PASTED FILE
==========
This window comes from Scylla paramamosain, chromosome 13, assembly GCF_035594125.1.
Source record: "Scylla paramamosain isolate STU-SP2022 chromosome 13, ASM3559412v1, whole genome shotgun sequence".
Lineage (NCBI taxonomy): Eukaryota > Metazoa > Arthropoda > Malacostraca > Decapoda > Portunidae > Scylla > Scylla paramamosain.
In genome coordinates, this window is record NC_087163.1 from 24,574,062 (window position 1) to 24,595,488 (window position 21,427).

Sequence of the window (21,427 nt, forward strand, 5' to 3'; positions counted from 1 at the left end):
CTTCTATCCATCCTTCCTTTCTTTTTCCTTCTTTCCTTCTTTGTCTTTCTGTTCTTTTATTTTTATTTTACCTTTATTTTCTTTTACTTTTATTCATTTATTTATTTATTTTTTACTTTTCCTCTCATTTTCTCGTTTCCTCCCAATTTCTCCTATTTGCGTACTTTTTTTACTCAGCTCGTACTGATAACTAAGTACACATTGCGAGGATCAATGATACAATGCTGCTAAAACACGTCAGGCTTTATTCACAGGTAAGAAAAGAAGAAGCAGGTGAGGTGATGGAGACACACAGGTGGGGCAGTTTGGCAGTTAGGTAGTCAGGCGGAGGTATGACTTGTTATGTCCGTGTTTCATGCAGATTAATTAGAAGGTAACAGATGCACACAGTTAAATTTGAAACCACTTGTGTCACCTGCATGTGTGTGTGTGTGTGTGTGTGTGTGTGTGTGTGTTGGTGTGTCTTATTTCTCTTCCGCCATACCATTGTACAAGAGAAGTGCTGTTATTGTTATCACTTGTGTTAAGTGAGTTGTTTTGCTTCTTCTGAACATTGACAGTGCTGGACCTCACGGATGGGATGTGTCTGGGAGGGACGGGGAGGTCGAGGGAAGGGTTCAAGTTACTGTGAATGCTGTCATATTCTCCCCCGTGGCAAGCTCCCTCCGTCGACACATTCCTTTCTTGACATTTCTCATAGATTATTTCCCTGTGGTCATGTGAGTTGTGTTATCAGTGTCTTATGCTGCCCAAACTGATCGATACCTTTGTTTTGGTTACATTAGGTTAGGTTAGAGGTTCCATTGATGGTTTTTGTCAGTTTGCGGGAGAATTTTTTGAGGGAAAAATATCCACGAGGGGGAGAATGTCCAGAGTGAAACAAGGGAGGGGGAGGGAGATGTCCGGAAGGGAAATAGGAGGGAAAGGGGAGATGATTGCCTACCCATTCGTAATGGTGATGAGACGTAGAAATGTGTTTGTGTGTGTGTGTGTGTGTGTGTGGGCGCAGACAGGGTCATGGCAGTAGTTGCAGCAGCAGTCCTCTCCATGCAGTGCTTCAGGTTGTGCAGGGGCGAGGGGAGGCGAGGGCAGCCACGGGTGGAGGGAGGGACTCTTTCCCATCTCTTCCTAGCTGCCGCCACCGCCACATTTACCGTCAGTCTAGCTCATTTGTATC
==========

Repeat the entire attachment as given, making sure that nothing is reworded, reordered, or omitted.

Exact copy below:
This window comes from Scylla paramamosain, chromosome 13, assembly GCF_035594125.1.
Source record: "Scylla paramamosain isolate STU-SP2022 chromosome 13, ASM3559412v1, whole genome shotgun sequence".
Lineage (NCBI taxonomy): Eukaryota > Metazoa > Arthropoda > Malacostraca > Decapoda > Portunidae > Scylla > Scylla paramamosain.
In genome coordinates, this window is record NC_087163.1 from 24,574,062 (window position 1) to 24,595,488 (window position 21,427).

Sequence of the window (21,427 nt, forward strand, 5' to 3'; positions counted from 1 at the left end):
CTTCTATCCATCCTTCCTTTCTTTTTCCTTCTTTCCTTCTTTGTCTTTCTGTTCTTTTATTTTTATTTTACCTTTATTTTCTTTTACTTTTATTCATTTATTTATTTATTTTTTACTTTTCCTCTCATTTTCTCGTTTCCTCCCAATTTCTCCTATTTGCGTACTTTTTTTACTCAGCTCGTACTGATAACTAAGTACACATTGCGAGGATCAATGATACAATGCTGCTAAAACACGTCAGGCTTTATTCACAGGTAAGAAAAGAAGAAGCAGGTGAGGTGATGGAGACACACAGGTGGGGCAGTTTGGCAGTTAGGTAGTCAGGCGGAGGTATGACTTGTTATGTCCGTGTTTCATGCAGATTAATTAGAAGGTAACAGATGCACACAGTTAAATTTGAAACCACTTGTGTCACCTGCATGTGTGTGTGTGTGTGTGTGTGTGTGTGTGTGTGTTGGTGTGTCTTATTTCTCTTCCGCCATACCATTGTACAAGAGAAGTGCTGTTATTGTTATCACTTGTGTTAAGTGAGTTGTTTTGCTTCTTCTGAACATTGACAGTGCTGGACCTCACGGATGGGATGTGTCTGGGAGGGACGGGGAGGTCGAGGGAAGGGTTCAAGTTACTGTGAATGCTGTCATATTCTCCCCCGTGGCAAGCTCCCTCCGTCGACACATTCCTTTCTTGACATTTCTCATAGATTATTTCCCTGTGGTCATGTGAGTTGTGTTATCAGTGTCTTATGCTGCCCAAACTGATCGATACCTTTGTTTTGGTTACATTAGGTTAGGTTAGAGGTTCCATTGATGGTTTTTGTCAGTTTGCGGGAGAATTTTTTGAGGGAAAAATATCCACGAGGGGGAGAATGTCCAGAGTGAAACAAGGGAGGGGGAGGGAGATGTCCGGAAGGGAAATAGGAGGGAAAGGGGAGATGATTGCCTACCCATTCGTAATGGTGATGAGACGTAGAAATGTGTTTGTGTGTGTGTGTGTGTGTGTGTGGGCGCAGACAGGGTCATGGCAGTAGTTGCAGCAGCAGTCCTCTCCATGCAGTGCTTCAGGTTGTGCAGGGGCGAGGGGAGGCGAGGGCAGCCACGGGTGGAGGGAGGGACTCTTTCCCATCTCTTCCTAGCTGCCGCCACCGCCACATTTACCGTCAGTCTAGCTCATTTGTATC